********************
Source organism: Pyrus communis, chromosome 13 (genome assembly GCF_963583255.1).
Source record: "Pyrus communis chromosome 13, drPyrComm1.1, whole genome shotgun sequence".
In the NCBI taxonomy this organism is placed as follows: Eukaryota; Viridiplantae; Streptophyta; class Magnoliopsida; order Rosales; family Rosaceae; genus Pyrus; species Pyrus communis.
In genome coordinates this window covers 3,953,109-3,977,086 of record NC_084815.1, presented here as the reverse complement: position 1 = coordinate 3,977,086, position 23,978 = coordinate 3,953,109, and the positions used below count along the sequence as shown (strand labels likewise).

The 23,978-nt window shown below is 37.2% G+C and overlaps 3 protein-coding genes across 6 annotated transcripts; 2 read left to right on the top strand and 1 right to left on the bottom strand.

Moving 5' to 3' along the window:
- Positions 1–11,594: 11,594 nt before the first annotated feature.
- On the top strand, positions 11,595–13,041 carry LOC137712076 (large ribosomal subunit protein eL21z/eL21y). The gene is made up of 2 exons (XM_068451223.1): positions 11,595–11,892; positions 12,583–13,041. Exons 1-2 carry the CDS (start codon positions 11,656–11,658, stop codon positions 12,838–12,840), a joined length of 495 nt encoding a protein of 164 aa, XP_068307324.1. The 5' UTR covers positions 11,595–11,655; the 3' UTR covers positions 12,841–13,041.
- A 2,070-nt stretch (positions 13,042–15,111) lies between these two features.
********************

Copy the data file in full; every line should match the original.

Source organism: Pyrus communis, chromosome 13 (genome assembly GCF_963583255.1).
Source record: "Pyrus communis chromosome 13, drPyrComm1.1, whole genome shotgun sequence".
In the NCBI taxonomy this organism is placed as follows: Eukaryota; Viridiplantae; Streptophyta; class Magnoliopsida; order Rosales; family Rosaceae; genus Pyrus; species Pyrus communis.
In genome coordinates this window covers 3,953,109-3,977,086 of record NC_084815.1, presented here as the reverse complement: position 1 = coordinate 3,977,086, position 23,978 = coordinate 3,953,109, and the positions used below count along the sequence as shown (strand labels likewise).

The 23,978-nt window shown below is 37.2% G+C and overlaps 3 protein-coding genes across 6 annotated transcripts; 2 read left to right on the top strand and 1 right to left on the bottom strand.

Moving 5' to 3' along the window:
- Positions 1–11,594: 11,594 nt before the first annotated feature.
- On the top strand, positions 11,595–13,041 carry LOC137712076 (large ribosomal subunit protein eL21z/eL21y). The gene is made up of 2 exons (XM_068451223.1): positions 11,595–11,892; positions 12,583–13,041. Exons 1-2 carry the CDS (start codon positions 11,656–11,658, stop codon positions 12,838–12,840), a joined length of 495 nt encoding a protein of 164 aa, XP_068307324.1. The 5' UTR covers positions 11,595–11,655; the 3' UTR covers positions 12,841–13,041.
- A 2,070-nt stretch (positions 13,042–15,111) lies between these two features.